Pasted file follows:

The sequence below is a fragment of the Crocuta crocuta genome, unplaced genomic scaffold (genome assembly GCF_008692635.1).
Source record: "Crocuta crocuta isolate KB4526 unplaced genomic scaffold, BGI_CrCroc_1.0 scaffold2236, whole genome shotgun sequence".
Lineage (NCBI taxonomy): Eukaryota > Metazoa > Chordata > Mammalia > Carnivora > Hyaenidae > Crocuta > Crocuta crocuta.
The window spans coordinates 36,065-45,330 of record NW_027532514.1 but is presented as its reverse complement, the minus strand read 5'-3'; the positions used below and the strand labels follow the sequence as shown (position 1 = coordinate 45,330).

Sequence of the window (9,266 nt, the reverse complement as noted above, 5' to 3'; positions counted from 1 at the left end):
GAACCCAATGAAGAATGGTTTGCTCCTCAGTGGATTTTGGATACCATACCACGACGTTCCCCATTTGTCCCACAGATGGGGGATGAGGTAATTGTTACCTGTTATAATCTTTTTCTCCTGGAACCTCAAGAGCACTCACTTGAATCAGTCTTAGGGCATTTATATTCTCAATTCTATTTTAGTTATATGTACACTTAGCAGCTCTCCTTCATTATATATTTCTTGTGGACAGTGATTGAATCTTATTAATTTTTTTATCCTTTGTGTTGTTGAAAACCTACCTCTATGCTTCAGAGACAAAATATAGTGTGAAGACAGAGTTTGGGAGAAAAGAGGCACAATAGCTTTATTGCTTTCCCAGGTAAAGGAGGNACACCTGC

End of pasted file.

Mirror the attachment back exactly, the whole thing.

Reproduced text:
The sequence below is a fragment of the Crocuta crocuta genome, unplaced genomic scaffold (genome assembly GCF_008692635.1).
Source record: "Crocuta crocuta isolate KB4526 unplaced genomic scaffold, BGI_CrCroc_1.0 scaffold2236, whole genome shotgun sequence".
Lineage (NCBI taxonomy): Eukaryota > Metazoa > Chordata > Mammalia > Carnivora > Hyaenidae > Crocuta > Crocuta crocuta.
The window spans coordinates 36,065-45,330 of record NW_027532514.1 but is presented as its reverse complement, the minus strand read 5'-3'; the positions used below and the strand labels follow the sequence as shown (position 1 = coordinate 45,330).

Sequence of the window (9,266 nt, the reverse complement as noted above, 5' to 3'; positions counted from 1 at the left end):
GAACCCAATGAAGAATGGTTTGCTCCTCAGTGGATTTTGGATACCATACCACGACGTTCCCCATTTGTCCCACAGATGGGGGATGAGGTAATTGTTACCTGTTATAATCTTTTTCTCCTGGAACCTCAAGAGCACTCACTTGAATCAGTCTTAGGGCATTTATATTCTCAATTCTATTTTAGTTATATGTACACTTAGCAGCTCTCCTTCATTATATATTTCTTGTGGACAGTGATTGAATCTTATTAATTTTTTTATCCTTTGTGTTGTTGAAAACCTACCTCTATGCTTCAGAGACAAAATATAGTGTGAAGACAGAGTTTGGGAGAAAAGAGGCACAATAGCTTTATTGCTTTCCCAGGTAAAGGAGGNACACCTGC